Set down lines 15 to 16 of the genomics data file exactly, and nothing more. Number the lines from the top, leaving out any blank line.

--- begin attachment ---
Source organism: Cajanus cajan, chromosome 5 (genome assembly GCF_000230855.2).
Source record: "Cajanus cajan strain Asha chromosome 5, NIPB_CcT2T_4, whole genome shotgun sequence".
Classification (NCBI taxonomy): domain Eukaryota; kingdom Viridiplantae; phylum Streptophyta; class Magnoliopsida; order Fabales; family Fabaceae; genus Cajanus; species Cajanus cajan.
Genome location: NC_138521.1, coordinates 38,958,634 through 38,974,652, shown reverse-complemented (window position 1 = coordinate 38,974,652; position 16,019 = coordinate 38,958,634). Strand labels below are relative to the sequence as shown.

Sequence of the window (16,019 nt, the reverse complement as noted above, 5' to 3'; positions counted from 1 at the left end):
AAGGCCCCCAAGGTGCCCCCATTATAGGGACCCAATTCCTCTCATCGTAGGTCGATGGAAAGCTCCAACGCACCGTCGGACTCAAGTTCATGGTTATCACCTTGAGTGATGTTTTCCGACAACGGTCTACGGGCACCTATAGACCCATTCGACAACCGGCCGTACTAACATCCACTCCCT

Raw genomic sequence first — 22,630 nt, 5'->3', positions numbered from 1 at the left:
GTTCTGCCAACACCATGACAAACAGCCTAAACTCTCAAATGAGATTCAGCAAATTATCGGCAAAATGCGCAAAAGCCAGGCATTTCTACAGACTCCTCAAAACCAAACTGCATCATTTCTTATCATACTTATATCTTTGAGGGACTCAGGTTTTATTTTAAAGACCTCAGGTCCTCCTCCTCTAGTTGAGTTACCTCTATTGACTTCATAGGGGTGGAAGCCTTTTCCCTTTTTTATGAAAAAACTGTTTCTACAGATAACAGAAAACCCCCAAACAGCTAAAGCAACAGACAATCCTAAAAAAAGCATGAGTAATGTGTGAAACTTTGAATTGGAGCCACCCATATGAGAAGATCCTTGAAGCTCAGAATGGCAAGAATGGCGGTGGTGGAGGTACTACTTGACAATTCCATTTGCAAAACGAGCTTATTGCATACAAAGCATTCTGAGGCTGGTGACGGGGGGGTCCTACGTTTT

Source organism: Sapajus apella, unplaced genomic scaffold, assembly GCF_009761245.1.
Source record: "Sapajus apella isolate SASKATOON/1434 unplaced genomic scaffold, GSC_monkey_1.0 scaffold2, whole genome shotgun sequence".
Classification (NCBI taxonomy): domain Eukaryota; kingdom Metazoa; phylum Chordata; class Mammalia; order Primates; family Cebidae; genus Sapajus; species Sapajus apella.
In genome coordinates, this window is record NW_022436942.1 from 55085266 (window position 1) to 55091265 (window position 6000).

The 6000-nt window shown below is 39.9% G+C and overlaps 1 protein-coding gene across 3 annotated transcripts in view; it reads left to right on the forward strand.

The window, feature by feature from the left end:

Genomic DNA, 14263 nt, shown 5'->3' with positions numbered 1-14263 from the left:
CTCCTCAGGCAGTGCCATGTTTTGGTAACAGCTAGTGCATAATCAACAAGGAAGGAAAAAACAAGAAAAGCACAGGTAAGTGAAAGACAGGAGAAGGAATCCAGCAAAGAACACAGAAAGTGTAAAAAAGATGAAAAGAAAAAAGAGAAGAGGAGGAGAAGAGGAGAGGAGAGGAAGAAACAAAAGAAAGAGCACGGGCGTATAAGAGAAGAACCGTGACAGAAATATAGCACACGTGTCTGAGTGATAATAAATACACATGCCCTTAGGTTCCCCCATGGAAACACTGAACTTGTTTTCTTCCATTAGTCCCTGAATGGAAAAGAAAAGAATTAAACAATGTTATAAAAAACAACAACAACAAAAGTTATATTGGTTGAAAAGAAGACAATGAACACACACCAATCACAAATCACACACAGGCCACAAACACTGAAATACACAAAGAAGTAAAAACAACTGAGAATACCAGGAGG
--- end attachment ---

Genomic DNA, 14263 nt, shown 5'->3' with positions numbered 1-14263 from the left:
CTCCTCAGGCAGTGCCATGTTTTGGTAACAGCTAGTGCATAATCAACAAGGAAGGAAAAAACAAGAAAAGCACAGGTAAGTGAAAGACAGGAGAAGGAATCCAGCAAAGAACACAGAAAGTGTAAAAAAGATGAAAAGAAAAAAGAGAAGAGGAGGAGAAGAGGAGAGGAGAGGAAGAAACAAAAGAAAGAGCACGGGCGTATAAGAGAAGAACCGTGACAGAAATATAGCACACGTGTCTGAGTGATAATAAATACACATGCCCTTAGGTTCCCCCATGGAAACACTGAACTTGTTTTCTTCCATTAGTCCCTGAATGGAAAAGAAAAGAATTAAACAATGTTATAAAAAACAACAACAACAAAAGTTATATTGGTTGAAAAGAAGACAATGAACACACACCAATCACAAATCACACACAGGCCACAAACACTGAAATACACAAAGAAGTAAAAACAACTGAGAATACCAGGAGG